Monday, August 24, 2009
Dear Mr/Ms Boycott Scotland
After hearing of your site through various news sources, I found myself reading it today with a mix of sadness and confusion.
I've always been a fan of the USA and have enjoyed several visits to your country. I enjoy many aspects of your culture, and I admire the 'can do' attitude many Americans have.
Links between our countries run deep. Right back to the very formation of your nation. I remember learning about John Paul Jones, and being fascinated and proud that a Scot should be credited as the father of the world's most powerful navy.
It seems you now wish to sever these ties. Indeed you would revert to the opposite end of the spectrum with a declaration of some sort of trade war against the United Kingdom in general, and Scotland in particular - and all over the release of one dying man.
A sad and strange decision, but one you are entitled to make. For that is what democracy and freedom is about.
Of course, following this decision through to it's logical conclusion - as you surely must - there are several other steps you will now wish to take.
You can write to the UK Prime Minister and Defence Secretary to tell them the USA no longer needs the support of the 9,000 UK troops currently fighting in Afghanistan.
You can write to the commanders of the two Scottish battalions currently training for their next deployment in Afghanistan - over 1000 Scots - to tell them their services are no longer required.
You can write to the friends and families of the 179 British personnel who died in Iraq to tell them why their sacrifice counts less than the release of one dying man.
You can write to the friends and families of the 206 British personnel who have died so far in Afghanistan to tell them why their sacrifice counts less than the release of one dying man.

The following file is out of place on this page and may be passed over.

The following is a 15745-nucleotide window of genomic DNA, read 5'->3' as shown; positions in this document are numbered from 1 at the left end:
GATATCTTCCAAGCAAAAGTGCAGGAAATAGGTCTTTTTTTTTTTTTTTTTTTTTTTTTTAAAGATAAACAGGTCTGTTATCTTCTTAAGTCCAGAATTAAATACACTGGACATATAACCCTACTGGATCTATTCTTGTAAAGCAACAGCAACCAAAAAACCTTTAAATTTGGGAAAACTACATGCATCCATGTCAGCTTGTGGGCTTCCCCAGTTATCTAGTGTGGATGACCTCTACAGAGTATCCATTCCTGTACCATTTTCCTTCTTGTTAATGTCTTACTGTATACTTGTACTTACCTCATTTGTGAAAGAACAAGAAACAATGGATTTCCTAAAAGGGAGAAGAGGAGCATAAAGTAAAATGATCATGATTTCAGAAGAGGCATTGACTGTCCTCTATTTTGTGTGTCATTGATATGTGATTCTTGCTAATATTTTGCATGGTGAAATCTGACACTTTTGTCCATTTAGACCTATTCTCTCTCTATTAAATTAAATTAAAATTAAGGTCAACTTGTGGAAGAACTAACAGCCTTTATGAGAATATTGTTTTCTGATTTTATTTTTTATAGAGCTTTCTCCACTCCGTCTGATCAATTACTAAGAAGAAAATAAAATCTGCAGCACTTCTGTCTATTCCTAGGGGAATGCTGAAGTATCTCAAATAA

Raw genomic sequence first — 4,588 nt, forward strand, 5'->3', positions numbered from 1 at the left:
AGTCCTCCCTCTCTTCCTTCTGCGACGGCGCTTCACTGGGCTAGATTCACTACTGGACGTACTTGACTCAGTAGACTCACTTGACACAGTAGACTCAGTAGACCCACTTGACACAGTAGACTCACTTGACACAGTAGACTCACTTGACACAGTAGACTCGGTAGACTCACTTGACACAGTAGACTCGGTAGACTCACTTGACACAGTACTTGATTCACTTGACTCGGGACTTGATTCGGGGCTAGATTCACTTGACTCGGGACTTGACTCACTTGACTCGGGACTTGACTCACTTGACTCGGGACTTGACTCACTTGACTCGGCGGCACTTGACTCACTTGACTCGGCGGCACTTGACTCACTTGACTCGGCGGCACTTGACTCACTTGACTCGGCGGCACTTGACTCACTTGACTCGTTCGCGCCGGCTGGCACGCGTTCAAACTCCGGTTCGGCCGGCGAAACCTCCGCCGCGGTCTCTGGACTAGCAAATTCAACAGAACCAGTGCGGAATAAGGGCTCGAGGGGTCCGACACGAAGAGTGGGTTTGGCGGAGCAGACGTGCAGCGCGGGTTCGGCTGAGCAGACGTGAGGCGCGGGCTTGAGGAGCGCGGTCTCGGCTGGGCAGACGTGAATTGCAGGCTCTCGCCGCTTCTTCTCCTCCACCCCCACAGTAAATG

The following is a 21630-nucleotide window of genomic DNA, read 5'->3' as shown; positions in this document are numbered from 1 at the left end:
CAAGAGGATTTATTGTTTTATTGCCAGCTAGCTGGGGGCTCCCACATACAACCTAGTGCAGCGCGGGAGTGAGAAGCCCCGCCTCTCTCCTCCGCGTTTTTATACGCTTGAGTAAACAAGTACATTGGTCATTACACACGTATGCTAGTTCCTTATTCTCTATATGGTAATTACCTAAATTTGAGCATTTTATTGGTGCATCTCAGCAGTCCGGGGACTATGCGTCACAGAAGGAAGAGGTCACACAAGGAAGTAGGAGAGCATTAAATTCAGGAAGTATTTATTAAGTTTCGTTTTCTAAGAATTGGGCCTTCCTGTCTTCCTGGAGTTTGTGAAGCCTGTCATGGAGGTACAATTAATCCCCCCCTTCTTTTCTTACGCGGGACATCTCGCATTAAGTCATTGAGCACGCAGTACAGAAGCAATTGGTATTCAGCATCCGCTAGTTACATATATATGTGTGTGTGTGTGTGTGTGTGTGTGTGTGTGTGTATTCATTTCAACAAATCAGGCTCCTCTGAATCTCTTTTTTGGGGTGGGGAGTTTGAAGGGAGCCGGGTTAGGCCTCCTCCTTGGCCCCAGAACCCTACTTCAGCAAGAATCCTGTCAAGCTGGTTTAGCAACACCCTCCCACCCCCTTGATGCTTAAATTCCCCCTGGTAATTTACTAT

You can visit Scotland and the wider UK, and seek out the troops who have suffered horrific injuries. Legs and arms blown off, terrible burns, and other traumas, to tell them why their sacrifice counts less than the release of one dying man.
Once you have done all that, feel free to resume your boycott of haggis, kilts, whisky, and travel to Scotland or the UK.
It won't put me off visiting the USA or my American friends. Indeed plans for my next trip are already underway.
I've stood on the edge of the Hoover Dam and wondered at the ingenuity and endeavour that produced it. I've ascended the Empire State Building and marvelled at the cityscape. I've travelled down the Pacific highways and across the Golden Gate; basked in the hospitality of cosmopolitan San Francisco; played poker in Las Vegas; been below deck on the USS Constitution in Boston; watched The Cubbies win at Wrigley Field, and still I'll come back for more.
Because friends, and allies, see the bigger picture. They respect the differences in the cultures and legal systems of their comrades, and work with them in partnership for the greater common good.
Friends may often disagree, but they often agree to differ. That is a lesson you may wish to reflect upon.